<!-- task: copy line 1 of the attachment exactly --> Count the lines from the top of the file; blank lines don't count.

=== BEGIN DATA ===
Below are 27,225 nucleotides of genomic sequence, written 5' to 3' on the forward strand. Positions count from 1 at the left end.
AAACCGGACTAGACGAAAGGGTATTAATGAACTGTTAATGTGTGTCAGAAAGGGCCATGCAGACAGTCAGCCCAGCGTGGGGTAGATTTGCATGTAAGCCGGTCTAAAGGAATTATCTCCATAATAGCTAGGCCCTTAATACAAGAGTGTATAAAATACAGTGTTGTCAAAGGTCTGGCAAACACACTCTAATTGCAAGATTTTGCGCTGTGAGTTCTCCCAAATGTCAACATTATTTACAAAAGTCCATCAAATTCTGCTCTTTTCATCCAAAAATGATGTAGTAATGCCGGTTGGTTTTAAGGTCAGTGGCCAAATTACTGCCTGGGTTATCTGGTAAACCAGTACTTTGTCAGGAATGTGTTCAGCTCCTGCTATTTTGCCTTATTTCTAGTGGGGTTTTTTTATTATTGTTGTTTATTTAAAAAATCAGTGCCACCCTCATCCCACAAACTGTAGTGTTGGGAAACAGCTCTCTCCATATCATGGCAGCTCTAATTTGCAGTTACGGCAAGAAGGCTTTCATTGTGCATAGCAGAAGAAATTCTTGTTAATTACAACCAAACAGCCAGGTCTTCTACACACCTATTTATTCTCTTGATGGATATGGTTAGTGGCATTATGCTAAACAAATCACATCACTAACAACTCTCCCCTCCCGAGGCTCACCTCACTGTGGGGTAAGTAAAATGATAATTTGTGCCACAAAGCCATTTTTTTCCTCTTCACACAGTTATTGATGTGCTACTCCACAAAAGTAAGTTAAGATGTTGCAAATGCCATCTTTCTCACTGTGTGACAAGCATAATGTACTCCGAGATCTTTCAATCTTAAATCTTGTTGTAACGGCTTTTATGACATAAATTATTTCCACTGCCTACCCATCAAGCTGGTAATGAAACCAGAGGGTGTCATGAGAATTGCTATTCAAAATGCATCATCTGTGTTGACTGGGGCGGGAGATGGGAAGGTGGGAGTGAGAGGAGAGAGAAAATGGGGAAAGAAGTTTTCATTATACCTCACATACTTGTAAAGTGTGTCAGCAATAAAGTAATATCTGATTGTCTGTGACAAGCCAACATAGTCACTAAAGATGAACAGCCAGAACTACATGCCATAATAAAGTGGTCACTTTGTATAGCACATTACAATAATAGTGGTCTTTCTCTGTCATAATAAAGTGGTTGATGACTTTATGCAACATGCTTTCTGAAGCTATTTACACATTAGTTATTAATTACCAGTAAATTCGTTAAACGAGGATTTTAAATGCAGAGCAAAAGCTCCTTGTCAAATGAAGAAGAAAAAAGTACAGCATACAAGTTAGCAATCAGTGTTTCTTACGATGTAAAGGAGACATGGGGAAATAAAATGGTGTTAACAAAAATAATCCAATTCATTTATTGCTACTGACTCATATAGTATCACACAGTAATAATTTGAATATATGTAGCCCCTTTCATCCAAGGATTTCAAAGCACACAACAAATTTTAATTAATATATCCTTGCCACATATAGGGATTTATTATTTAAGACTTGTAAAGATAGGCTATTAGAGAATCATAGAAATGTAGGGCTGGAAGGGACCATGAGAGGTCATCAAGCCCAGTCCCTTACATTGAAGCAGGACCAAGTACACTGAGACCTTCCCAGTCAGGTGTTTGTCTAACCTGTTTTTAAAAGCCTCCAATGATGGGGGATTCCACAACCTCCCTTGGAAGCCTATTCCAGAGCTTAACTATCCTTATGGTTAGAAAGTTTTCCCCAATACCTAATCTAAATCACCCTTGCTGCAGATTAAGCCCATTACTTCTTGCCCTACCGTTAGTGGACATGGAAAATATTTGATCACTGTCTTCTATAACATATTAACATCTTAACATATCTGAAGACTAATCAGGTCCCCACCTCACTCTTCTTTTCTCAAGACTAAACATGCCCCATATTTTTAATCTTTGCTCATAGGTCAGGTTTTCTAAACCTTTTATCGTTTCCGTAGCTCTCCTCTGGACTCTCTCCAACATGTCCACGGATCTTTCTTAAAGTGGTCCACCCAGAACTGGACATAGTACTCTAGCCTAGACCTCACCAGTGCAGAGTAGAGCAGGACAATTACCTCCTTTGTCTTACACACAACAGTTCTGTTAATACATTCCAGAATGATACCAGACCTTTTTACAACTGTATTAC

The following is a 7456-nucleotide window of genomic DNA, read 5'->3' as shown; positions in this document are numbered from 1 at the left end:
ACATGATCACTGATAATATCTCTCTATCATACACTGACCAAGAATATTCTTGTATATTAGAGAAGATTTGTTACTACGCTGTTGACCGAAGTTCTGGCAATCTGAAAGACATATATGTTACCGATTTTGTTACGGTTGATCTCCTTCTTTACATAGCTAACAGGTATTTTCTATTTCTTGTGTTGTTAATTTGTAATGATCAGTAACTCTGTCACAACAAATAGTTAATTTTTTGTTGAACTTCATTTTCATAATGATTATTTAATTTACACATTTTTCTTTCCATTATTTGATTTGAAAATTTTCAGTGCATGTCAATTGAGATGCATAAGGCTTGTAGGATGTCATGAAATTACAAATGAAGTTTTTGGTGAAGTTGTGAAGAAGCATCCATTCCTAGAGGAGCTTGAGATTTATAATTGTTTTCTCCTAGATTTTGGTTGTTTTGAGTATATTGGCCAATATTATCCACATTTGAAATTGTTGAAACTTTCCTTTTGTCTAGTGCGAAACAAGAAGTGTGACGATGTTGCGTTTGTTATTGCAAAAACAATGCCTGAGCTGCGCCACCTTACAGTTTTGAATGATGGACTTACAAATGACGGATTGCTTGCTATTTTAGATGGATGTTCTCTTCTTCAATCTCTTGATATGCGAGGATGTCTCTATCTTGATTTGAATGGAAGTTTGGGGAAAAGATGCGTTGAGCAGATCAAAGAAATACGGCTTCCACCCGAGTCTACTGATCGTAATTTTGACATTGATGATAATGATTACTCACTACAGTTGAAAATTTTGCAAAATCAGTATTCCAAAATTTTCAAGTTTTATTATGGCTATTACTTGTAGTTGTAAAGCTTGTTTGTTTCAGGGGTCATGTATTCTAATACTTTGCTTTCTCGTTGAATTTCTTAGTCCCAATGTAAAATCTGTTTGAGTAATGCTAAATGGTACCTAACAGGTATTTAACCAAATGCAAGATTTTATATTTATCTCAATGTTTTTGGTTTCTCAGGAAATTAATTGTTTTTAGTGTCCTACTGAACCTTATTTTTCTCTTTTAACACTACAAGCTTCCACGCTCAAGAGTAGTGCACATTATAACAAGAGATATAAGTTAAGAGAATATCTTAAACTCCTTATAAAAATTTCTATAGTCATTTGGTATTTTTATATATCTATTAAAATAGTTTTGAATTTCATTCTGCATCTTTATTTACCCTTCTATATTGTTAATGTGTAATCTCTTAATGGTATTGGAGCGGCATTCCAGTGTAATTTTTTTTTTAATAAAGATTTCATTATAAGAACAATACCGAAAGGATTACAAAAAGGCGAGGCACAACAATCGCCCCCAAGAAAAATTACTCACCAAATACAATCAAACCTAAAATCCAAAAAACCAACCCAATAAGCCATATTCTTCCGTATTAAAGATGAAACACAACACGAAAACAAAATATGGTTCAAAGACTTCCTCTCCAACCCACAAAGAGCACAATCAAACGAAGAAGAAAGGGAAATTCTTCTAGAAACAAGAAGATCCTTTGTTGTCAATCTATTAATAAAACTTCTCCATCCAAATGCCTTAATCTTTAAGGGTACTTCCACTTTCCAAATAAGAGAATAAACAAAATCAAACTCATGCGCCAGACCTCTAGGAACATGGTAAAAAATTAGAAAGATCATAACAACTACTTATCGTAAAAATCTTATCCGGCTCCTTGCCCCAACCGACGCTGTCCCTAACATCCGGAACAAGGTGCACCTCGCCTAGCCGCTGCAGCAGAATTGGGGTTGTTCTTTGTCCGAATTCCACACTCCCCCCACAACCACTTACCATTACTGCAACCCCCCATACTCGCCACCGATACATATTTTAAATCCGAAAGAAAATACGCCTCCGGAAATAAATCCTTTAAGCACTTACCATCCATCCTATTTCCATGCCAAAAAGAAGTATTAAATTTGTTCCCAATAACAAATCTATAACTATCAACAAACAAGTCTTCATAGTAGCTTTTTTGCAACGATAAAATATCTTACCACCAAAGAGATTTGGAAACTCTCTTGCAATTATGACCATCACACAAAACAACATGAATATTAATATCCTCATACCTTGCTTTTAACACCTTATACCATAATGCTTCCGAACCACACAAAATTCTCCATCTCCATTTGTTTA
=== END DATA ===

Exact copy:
Below are 27,225 nucleotides of genomic sequence, written 5' to 3' on the forward strand. Positions count from 1 at the left end.